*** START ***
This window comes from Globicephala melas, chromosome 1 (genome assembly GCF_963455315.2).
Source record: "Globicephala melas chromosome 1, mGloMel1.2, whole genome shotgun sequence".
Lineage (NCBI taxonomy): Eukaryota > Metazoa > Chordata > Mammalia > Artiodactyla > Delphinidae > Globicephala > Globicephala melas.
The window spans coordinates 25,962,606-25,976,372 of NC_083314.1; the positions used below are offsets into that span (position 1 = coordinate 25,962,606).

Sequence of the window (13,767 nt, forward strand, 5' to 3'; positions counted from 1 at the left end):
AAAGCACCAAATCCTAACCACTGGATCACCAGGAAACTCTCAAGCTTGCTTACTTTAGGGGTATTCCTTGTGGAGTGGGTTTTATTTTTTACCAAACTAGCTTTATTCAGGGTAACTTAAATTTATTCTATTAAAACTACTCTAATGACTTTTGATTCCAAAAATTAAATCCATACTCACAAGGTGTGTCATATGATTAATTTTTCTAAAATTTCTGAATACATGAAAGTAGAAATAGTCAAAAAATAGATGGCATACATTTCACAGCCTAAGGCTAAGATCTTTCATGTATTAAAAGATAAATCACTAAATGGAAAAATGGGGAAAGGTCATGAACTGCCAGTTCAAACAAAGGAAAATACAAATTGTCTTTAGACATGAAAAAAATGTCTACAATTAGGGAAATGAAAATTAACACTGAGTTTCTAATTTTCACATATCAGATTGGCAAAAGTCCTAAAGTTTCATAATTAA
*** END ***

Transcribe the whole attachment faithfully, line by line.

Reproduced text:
This window comes from Globicephala melas, chromosome 1 (genome assembly GCF_963455315.2).
Source record: "Globicephala melas chromosome 1, mGloMel1.2, whole genome shotgun sequence".
Lineage (NCBI taxonomy): Eukaryota > Metazoa > Chordata > Mammalia > Artiodactyla > Delphinidae > Globicephala > Globicephala melas.
The window spans coordinates 25,962,606-25,976,372 of NC_083314.1; the positions used below are offsets into that span (position 1 = coordinate 25,962,606).

Sequence of the window (13,767 nt, forward strand, 5' to 3'; positions counted from 1 at the left end):
AAAGCACCAAATCCTAACCACTGGATCACCAGGAAACTCTCAAGCTTGCTTACTTTAGGGGTATTCCTTGTGGAGTGGGTTTTATTTTTTACCAAACTAGCTTTATTCAGGGTAACTTAAATTTATTCTATTAAAACTACTCTAATGACTTTTGATTCCAAAAATTAAATCCATACTCACAAGGTGTGTCATATGATTAATTTTTCTAAAATTTCTGAATACATGAAAGTAGAAATAGTCAAAAAATAGATGGCATACATTTCACAGCCTAAGGCTAAGATCTTTCATGTATTAAAAGATAAATCACTAAATGGAAAAATGGGGAAAGGTCATGAACTGCCAGTTCAAACAAAGGAAAATACAAATTGTCTTTAGACATGAAAAAAATGTCTACAATTAGGGAAATGAAAATTAACACTGAGTTTCTAATTTTCACATATCAGATTGGCAAAAGTCCTAAAGTTTCATAATTAA